While the SEC has signalled greater scrutiny of ICOs and the issuance of digital tokens, the People’s Bank of China has taken this one step further by announcing, on September 4, 2017, an immediate ban on ICO funding by Chinese banks, issuers and investors, and requiring that those who have already raised money pursuant to an ICO provide refunds. The statement from the Chinese regulator states that it will strictly punish ICO offerings in the future while penalizing legal violations in those already completed.

In conjunction with the ban on ICOs, the Chinese regulator has also declared that:

  • Digital token financing and trading platforms are prohibited from conducting conversions of coins with fiat currencies;
  • Digital tokens cannot be used as currency on the market; and
  • Banks are forbidden from offering services to initial coin offerings.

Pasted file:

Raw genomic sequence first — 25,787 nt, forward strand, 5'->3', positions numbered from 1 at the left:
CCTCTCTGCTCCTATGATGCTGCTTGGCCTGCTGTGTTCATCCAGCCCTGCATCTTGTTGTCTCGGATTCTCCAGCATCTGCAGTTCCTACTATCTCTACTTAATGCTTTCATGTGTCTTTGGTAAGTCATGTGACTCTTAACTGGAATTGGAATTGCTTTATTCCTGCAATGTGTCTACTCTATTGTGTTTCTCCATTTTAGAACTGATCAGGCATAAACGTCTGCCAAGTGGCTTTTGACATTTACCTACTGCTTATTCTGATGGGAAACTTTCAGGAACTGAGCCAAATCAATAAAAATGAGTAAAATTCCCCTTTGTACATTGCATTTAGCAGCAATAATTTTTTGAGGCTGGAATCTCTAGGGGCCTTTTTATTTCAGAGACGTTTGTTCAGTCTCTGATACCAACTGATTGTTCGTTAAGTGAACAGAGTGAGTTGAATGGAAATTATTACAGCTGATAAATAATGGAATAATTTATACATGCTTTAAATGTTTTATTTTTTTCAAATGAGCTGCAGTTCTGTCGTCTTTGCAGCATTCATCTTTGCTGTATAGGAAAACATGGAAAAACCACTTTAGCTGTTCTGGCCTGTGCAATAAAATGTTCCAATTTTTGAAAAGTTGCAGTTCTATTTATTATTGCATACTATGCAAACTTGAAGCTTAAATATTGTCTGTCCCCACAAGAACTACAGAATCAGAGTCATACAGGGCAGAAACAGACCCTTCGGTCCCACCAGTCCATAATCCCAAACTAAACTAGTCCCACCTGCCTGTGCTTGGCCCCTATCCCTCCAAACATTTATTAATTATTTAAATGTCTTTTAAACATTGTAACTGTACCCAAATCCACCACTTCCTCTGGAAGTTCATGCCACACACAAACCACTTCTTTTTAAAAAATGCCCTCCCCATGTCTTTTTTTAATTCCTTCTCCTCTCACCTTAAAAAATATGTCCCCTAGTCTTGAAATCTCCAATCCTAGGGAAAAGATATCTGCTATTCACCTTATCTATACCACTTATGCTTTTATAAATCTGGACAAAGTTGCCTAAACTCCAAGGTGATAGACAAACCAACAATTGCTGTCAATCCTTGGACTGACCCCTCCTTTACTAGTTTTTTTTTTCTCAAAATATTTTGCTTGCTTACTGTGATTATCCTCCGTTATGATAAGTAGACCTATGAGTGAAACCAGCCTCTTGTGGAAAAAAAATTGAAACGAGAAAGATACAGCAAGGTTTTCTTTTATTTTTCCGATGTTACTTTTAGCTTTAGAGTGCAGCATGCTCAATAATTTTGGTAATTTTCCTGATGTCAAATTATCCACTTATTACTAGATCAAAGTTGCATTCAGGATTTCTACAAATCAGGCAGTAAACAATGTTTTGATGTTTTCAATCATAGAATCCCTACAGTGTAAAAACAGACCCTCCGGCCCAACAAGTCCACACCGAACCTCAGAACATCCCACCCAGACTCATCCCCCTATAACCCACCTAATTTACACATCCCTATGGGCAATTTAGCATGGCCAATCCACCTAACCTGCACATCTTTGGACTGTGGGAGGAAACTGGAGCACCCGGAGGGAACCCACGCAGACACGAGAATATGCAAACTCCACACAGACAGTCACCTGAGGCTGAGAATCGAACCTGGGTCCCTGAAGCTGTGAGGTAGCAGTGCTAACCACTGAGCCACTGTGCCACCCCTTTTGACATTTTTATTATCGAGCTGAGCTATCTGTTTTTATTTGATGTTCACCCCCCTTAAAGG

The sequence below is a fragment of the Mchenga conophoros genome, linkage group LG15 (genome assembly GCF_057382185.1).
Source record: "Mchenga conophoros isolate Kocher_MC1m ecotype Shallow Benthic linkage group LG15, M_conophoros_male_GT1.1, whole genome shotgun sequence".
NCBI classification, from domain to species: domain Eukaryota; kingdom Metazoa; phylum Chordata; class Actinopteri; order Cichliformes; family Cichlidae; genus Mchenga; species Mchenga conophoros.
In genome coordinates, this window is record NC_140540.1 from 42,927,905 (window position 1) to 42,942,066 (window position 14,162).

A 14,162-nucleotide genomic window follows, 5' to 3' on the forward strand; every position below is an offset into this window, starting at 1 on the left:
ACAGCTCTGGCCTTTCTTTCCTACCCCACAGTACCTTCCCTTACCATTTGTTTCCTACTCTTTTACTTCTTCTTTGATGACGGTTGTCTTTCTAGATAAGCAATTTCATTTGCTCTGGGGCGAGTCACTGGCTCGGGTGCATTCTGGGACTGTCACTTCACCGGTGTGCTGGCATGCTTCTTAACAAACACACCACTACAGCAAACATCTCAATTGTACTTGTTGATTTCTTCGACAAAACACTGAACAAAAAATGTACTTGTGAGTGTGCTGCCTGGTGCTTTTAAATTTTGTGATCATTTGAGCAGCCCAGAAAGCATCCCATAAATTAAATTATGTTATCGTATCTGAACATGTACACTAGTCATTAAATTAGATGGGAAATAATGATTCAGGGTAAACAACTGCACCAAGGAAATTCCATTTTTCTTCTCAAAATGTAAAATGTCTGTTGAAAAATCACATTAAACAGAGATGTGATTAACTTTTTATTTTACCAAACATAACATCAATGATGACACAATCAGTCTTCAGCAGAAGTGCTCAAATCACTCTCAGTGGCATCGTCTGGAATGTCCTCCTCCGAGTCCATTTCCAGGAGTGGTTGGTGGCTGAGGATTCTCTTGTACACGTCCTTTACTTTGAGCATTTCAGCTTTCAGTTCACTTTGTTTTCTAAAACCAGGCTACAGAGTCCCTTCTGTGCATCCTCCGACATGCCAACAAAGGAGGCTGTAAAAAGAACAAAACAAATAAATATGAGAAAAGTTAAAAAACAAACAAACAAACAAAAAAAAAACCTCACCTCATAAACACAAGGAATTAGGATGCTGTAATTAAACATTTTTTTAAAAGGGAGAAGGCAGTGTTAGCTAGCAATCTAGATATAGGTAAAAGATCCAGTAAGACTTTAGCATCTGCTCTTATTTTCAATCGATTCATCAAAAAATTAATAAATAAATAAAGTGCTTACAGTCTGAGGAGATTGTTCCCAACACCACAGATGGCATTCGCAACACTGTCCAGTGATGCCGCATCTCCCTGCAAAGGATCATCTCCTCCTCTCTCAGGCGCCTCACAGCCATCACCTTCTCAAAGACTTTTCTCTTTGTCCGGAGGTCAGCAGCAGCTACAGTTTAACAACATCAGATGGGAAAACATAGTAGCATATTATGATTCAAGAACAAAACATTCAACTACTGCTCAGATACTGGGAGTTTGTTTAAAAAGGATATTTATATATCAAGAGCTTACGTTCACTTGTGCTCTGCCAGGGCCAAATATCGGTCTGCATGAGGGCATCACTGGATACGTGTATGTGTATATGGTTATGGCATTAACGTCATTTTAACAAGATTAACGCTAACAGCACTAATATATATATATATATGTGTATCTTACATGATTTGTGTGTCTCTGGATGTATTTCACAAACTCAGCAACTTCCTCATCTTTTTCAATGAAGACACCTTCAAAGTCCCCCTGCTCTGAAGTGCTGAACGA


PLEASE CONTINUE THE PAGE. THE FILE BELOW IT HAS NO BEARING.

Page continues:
It is important to note that the Chinese government has chosen to specifically target the ban at digital token financing and exchange platforms, rather than the digital currency (e.g., bitcoin) itself given that prior to the ban, a significant amount of total global bitcoin exchange volume was exchanged through the three largest bitcoin exchanges in China. Following the ban, one of the three exchanges announced on September 14, 2017 that it would shut down its operations by September 30, 2017.

For the time being, the People’s Bank of China appears firm in its determination to defend its legal currency and has opted to enact a blanket ban on ICOs. It is likely that this ban is a temporary one to allow the Chinese regulators to enact appropriate regulations for ICOs. Another possibility is that China may consider creating its own version of digital tokens.